And because Samsung is in a unique position as a vertically integrated device manufacturer, meaning they have the option of putting this into commercial use of their own products, if they desire.
  • Samus - Wednesday, November 29, 2017 - link

    I agree. It wouldn't be out of the question for them to launch this technology in a niche release, like a mid-range phone, perhaps even a submodel of an existing phone, that could have, say, a week of power. Think Galaxy S Active, etc.

    I don't see them taking a risk with new battery technology in a mainstream device after the Note 8. I also don't see them launching this in devices where it's needed most, wearables, where realestate is at a premium so any improvement in energy density is highly desirable, again because of the risk factor.
  • juhatus - Thursday, November 30, 2017 - link

    The first products they mass produce and use these new battery technologies are those chargeable 10-20$ usb-power batteries that can charge tablets/phone's on the go. They can make a batch of millions with very little image risk if something goes wrong. Hey its noname 10$ usb-brick, not a 800$ phone.
  • coburn_c - Thursday, November 30, 2017 - link

    I feel I need to clarify:

    Pipeline stories are regurgitated press releases. This is not an article. Most of the press these days is regurgitated press releases. This is not Anandtech's fault.

    Five times faster charging with only 22% degradation after 500 charges is excellent. Most current cells lose 20% after 500 charges without fast charging.
  • ddrіver - Wednesday, November 29, 2017 - link

    This is just AT using copy/paste on what PR departments from different companies send out.
  • Morawka - Wednesday, November 29, 2017 - link

    Unlike everyone else Samsung has the willingness and need to implement this, have working prototypes inside of phones, and have peer reviewed research plus a patent pending application. I wouldn't be surprised if this technology is in next year's S9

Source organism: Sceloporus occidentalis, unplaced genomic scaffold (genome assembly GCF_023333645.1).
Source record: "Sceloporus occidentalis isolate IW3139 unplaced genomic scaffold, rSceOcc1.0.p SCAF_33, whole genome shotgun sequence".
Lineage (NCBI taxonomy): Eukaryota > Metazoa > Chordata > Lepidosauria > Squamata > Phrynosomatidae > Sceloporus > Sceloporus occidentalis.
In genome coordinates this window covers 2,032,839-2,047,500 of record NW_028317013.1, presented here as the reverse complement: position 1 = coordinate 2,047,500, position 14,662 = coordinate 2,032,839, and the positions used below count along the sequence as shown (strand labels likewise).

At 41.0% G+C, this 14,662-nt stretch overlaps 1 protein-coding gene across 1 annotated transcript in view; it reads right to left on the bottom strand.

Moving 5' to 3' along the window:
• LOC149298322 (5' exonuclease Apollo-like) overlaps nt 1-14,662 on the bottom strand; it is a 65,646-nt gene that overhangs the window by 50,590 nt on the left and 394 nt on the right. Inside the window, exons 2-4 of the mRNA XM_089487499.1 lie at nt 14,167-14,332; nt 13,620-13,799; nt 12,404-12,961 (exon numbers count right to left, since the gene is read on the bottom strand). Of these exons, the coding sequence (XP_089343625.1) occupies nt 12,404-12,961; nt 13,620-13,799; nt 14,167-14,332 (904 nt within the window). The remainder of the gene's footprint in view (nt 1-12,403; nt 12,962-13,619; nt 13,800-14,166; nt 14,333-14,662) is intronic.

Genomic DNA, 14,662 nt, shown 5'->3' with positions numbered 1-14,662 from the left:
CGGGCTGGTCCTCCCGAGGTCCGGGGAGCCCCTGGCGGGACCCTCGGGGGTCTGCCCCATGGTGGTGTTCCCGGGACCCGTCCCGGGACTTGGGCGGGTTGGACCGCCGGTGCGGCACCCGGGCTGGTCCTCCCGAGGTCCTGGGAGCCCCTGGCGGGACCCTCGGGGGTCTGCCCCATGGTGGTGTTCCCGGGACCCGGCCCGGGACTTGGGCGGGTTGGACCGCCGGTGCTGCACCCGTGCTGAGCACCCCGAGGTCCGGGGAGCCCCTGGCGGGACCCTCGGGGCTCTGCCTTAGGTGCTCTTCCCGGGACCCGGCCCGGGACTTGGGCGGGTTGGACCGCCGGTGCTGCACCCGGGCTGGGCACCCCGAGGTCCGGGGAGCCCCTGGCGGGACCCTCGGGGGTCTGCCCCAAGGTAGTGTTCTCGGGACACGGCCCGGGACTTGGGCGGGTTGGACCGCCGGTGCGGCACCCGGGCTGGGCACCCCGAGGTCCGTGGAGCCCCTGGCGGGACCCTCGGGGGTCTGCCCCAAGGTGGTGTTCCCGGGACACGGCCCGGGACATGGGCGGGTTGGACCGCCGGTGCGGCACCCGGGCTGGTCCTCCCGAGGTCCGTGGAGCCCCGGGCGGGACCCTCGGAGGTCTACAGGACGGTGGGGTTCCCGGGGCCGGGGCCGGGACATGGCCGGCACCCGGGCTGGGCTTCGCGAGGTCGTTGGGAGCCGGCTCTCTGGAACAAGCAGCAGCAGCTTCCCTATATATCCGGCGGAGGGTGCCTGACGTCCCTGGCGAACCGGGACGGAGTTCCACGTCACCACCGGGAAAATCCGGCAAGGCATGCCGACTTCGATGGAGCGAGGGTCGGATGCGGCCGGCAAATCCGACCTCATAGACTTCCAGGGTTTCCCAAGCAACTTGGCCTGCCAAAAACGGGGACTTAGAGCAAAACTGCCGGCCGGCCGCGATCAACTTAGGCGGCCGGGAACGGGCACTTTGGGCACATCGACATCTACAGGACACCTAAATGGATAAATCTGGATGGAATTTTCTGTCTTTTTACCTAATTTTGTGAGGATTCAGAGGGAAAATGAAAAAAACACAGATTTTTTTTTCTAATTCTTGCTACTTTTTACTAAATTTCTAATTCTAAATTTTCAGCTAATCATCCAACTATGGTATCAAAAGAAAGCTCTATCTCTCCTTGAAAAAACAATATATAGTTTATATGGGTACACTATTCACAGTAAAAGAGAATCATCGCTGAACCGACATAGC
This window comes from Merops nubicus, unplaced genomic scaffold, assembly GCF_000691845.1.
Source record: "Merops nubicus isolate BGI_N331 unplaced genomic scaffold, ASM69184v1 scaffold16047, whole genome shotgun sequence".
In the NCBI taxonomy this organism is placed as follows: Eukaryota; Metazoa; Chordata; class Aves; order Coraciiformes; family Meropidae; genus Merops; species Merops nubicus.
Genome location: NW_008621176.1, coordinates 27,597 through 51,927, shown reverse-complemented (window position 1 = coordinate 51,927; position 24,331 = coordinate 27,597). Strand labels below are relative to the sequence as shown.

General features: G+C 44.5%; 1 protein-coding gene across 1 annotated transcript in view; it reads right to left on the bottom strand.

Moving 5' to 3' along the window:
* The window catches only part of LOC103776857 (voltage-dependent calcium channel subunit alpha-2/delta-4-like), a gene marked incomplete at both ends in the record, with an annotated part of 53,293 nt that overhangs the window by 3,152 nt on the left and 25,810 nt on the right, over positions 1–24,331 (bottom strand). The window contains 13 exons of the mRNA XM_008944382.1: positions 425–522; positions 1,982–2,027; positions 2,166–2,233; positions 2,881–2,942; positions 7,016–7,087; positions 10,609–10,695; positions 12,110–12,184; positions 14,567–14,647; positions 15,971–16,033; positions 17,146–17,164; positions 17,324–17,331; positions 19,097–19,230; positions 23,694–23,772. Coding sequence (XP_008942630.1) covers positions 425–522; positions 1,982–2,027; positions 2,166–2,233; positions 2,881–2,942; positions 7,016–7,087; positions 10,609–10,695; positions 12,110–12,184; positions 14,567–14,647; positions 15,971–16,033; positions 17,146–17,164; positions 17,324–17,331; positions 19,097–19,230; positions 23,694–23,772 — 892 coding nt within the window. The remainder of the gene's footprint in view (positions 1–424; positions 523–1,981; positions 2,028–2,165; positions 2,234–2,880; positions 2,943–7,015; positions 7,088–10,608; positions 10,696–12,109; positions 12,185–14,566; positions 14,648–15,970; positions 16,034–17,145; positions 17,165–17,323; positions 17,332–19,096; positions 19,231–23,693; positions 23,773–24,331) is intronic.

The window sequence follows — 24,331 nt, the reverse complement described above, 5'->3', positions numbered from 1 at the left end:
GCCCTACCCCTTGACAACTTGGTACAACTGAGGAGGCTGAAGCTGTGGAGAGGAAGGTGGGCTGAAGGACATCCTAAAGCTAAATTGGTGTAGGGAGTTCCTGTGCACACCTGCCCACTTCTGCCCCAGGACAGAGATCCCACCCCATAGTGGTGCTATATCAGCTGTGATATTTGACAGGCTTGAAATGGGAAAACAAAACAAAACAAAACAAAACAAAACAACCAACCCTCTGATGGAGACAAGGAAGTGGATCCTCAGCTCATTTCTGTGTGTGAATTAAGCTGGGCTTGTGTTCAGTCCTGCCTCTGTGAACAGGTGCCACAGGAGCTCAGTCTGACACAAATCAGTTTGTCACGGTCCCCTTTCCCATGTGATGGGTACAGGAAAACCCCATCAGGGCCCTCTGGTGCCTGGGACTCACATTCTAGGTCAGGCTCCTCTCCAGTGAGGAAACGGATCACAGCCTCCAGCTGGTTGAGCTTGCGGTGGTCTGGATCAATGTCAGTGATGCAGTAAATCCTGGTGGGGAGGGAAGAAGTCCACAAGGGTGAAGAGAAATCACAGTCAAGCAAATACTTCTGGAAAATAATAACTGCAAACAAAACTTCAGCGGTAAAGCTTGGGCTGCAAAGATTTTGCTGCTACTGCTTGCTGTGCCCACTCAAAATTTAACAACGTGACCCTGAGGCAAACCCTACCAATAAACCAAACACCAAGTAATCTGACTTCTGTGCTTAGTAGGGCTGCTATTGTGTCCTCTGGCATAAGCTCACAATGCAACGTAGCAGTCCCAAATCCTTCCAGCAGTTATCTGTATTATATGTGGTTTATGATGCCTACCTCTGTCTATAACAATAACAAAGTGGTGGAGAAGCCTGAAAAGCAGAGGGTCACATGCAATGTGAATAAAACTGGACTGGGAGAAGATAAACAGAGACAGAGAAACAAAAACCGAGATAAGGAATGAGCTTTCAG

• CaedenV - Wednesday, November 29, 2017 - link

    Not saying you are wrong, but Samsung is in the somewhat unique position of owning its own research and manufacturing arms. That certainly does not guarantee that it will get deployed in the real world... but it certainly makes for far fewer barriers between research and production. Also, Sammy has a pretty good reputation of not really announcing things unless it intends to use it, unless something better comes along to replace it before implementation.

    That said; I really wonder how much of those improvements are purely from this one improvement, or if these improvements are for a mythical battery that has this as well as many other 'expected improvements'.
    Still, battery tech is improving rapidly, and with lots of competition. The nice thing about the CPU wars of the '90s and '00s was that there were only 3-4 major players (Intel, AMD, IBM, and lets not forget VIA's chips of 'biblical renown'), and so chip makers felt safe building large fabs to produce lots of chips on a regular basis. With battery tech there are several players, and everyone is playing these cat and mouse games where nobody really wants to gear up a particularly large fab for fear of needing to re-tool too quickly (or be out done by someone who builds a fab 3 months later). It really makes the space interesting to watch, but also delays mass-market products and adoption.
  • Stuza - Thursday, November 30, 2017 - link

    "The nice thing about the CPU wars of the '90s and '00s was that there were only 3-4 major players (Intel, AMD, IBM, and lets not forget VIA's chips of 'biblical renown'), "

    You forgot one of the major players, Motorola, powering Mac's, Atari ST's and Amiga's. :)